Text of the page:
Local and visiting golfers alike favor East golf course at Jacaranda Country Club in Plantation, Florida

By Mike Bailey, Senior Staff Writer

PLANTATION, Fla. -- Here's a tip when it comes to find anything good when you travel: Go where the locals go.

Jacaranda Country Club - East golf course
Having undergone a renovation, Jacaranda Country Club is a favorite among south Florida golfers.
Jacaranda Country Club - East golf courseJacaranda C.C. - East golf courseJacaranda C.C. - East golf course - 9th
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East Course at Jacaranda Golf Club

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Jacaranda Golf Club offers two championship courses, the East and the West. The courses, which are both four-star rated by Golf Digest, weave through a variety of ponds and canals, lending a tropical feel throughout. The East Course presents many interesting risk-reward opportunities. The fairways are generous, but undulating and lined with trees and the greens are raised and sloping.

18 Holes | Semi-Private golf course | Par: 71 | 7247 yards | Book online | ... details »
 

In the case of Jacaranda Country Club, and particularly the East Course, play golf where the locals like to play.

Named for the flowering tree that you'll notice on the perimeter of the course, this Joe Lee design located just west of Fort Lauderdale plays host to a number of professional and amateur events throughout the year.

After a $5 million renovation in 2005, though, the course got even better. Architect Bobby Weed directed the work, which included new turf, irrigation, drainage and cart paths. The biggest change is the paspalum fairways and tee boxes, which really make the course pop against a variety or ornamentals and trees and white sand bunkers.

The 36 holes at Jacaranda C.C. are really a tale of two courses. The West Course is shorter and much tighter, while the championship East, though it can play as long as 7,246 yards, is more forgiving because of its wide fairways. In fact, if you miss a fairway badly enough on this parkland style golf course, you might even have a shot from another fairway.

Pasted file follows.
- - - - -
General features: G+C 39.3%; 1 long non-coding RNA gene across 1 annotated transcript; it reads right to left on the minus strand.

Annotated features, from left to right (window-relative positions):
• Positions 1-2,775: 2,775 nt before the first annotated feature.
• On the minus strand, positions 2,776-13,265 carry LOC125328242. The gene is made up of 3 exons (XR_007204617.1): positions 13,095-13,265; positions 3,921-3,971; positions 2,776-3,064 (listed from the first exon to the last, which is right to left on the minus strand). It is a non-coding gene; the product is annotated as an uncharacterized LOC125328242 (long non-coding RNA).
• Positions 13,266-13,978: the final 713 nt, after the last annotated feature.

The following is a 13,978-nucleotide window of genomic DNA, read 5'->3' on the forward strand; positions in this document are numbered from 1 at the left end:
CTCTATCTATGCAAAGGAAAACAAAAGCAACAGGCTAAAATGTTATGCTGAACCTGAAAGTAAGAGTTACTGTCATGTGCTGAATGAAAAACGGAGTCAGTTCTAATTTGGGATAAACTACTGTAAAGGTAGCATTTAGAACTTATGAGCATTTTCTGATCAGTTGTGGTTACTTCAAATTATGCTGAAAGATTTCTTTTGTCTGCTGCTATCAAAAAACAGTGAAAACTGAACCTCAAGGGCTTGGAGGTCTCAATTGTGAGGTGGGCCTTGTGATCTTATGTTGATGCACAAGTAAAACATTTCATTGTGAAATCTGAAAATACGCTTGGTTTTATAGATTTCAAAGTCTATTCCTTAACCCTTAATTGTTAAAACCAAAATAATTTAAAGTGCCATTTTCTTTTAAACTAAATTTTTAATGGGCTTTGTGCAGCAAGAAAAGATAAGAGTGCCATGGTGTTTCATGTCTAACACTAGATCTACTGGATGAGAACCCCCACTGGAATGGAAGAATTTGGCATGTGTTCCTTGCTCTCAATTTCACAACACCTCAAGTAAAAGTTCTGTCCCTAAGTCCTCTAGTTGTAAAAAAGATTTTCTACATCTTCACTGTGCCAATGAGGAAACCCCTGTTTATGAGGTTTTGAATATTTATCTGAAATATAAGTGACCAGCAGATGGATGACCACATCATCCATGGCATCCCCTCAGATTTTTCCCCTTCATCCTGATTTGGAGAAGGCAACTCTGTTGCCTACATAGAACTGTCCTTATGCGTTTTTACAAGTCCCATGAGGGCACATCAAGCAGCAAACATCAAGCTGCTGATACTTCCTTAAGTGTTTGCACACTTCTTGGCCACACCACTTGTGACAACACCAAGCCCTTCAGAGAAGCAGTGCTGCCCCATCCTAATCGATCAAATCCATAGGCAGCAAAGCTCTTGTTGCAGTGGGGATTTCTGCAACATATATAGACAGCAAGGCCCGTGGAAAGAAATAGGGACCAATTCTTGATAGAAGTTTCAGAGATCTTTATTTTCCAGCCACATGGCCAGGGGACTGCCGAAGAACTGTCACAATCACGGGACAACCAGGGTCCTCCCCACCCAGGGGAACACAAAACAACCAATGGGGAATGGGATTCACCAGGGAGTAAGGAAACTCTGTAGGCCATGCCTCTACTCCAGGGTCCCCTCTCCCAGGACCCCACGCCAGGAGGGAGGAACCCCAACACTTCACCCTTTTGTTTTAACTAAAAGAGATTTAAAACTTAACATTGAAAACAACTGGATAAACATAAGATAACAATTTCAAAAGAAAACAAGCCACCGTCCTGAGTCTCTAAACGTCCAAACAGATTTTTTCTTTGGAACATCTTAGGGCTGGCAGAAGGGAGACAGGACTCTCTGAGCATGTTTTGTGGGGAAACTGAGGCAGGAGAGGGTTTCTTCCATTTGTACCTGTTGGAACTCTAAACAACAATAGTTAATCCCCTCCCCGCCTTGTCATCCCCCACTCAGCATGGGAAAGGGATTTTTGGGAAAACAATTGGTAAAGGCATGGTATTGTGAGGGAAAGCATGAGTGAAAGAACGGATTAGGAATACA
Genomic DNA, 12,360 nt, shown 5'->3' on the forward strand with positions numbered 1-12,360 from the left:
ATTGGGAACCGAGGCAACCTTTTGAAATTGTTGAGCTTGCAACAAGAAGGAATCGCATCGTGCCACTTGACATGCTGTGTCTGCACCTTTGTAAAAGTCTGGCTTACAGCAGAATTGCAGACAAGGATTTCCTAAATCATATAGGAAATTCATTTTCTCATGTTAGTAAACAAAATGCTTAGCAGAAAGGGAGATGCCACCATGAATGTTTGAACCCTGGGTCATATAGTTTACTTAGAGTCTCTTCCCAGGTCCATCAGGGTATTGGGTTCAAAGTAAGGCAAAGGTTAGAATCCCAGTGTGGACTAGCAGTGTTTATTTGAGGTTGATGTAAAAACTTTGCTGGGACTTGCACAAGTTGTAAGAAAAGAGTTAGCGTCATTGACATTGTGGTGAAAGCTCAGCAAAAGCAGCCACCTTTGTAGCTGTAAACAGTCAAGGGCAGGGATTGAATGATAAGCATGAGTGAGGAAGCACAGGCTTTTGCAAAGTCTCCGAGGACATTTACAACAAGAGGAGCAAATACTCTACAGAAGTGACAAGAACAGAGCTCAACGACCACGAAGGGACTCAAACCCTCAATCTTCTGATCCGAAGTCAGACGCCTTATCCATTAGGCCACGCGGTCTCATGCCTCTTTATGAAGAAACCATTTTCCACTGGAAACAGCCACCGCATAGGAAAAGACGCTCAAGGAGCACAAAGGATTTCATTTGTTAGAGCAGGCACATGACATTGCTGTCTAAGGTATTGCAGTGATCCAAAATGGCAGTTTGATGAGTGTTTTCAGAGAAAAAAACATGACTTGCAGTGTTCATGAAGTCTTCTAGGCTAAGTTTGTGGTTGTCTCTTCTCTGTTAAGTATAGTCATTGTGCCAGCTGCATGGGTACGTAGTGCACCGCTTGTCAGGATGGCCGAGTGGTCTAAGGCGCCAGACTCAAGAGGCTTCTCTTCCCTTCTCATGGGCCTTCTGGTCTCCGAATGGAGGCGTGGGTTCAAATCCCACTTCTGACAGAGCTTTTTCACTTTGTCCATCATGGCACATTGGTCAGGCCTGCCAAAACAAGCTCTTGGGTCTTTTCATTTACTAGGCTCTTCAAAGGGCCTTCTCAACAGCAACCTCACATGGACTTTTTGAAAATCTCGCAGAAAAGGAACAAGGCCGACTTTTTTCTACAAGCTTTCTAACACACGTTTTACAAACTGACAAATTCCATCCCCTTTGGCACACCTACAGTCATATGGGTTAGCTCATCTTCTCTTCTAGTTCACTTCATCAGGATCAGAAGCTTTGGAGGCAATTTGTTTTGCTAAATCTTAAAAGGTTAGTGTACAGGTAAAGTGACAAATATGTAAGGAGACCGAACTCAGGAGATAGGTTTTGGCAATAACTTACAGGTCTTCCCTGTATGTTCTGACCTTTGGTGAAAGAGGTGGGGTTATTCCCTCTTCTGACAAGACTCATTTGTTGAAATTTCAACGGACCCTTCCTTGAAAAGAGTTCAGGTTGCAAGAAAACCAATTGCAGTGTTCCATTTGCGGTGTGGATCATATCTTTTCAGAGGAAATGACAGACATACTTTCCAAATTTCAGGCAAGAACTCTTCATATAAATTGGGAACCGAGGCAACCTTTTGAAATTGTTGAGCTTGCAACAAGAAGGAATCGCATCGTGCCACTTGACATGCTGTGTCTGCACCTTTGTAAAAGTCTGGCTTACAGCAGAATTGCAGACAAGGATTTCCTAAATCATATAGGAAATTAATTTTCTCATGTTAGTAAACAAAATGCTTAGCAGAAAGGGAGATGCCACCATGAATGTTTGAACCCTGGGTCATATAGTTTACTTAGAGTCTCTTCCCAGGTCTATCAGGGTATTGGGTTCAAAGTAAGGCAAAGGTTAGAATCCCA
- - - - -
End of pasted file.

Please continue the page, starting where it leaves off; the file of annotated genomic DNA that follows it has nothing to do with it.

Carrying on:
There are definitely places you don't want to miss it, though. While the homes are set back, an errant enough shot can find out of bounds. And there are plenty of lakes, ponds and streams to catch wayward shots as well. Those water hazards also add to the beauty of this well maintained golf course, which can be played at very reasonable rates.

John and Judy Zilm, who come to south Florida regularly from New York, said it was one of the better values in the area, especially if you book the course through GolfNow.com.

"This is much better than (a more famous course) we played yesterday," Judy Zilm said. "It was twice as good for less than half the price."

There's really not a boring hole on the golf course, but the signature hole, perhaps, is the 12th, a 465-yard par-4 dogleg right with water along the left and trees and a waste area on the right.

"There's nowhere to miss off the tee," said Danny Howard, the director of golf/GM at Jacaranda. "Then you have a second shot to a very tucked green."

Jacaranda Country Club's 15th hole is a par 4 that plays 483 yards from the tips. It's followed by a good risk-reward short par 4 and a short par 3 over a pond. The finishing hole is a 463-yard par 4 that often plays into the wind with large fairway and greenside bunkers.

In addition to the two golf courses, Jacaranda C.C. also has an excellent 19th hole and terrific practice facilities with a large grass range, short game area and putting greens. The golf courses are also very well marshaled.

Mike BaileyMike Bailey, Senior Staff Writer

Mike Bailey is a senior staff writer based in the Houston area. Focusing primarily on golf in the United States, Canada, the Caribbean and Latin America, he contributes course reviews, travel stories and features as well as the occasional equipment review. An award-winning writer and past president of Texas Golf Writers Association, he has more than 20 years in the golf industry. Before accepting his current position in 2008, he was on staff at PGA Magazine, The Golfweek Group and AvidGolfer Magazine. Follow Mike on Twitter at @Accidentlgolfer.


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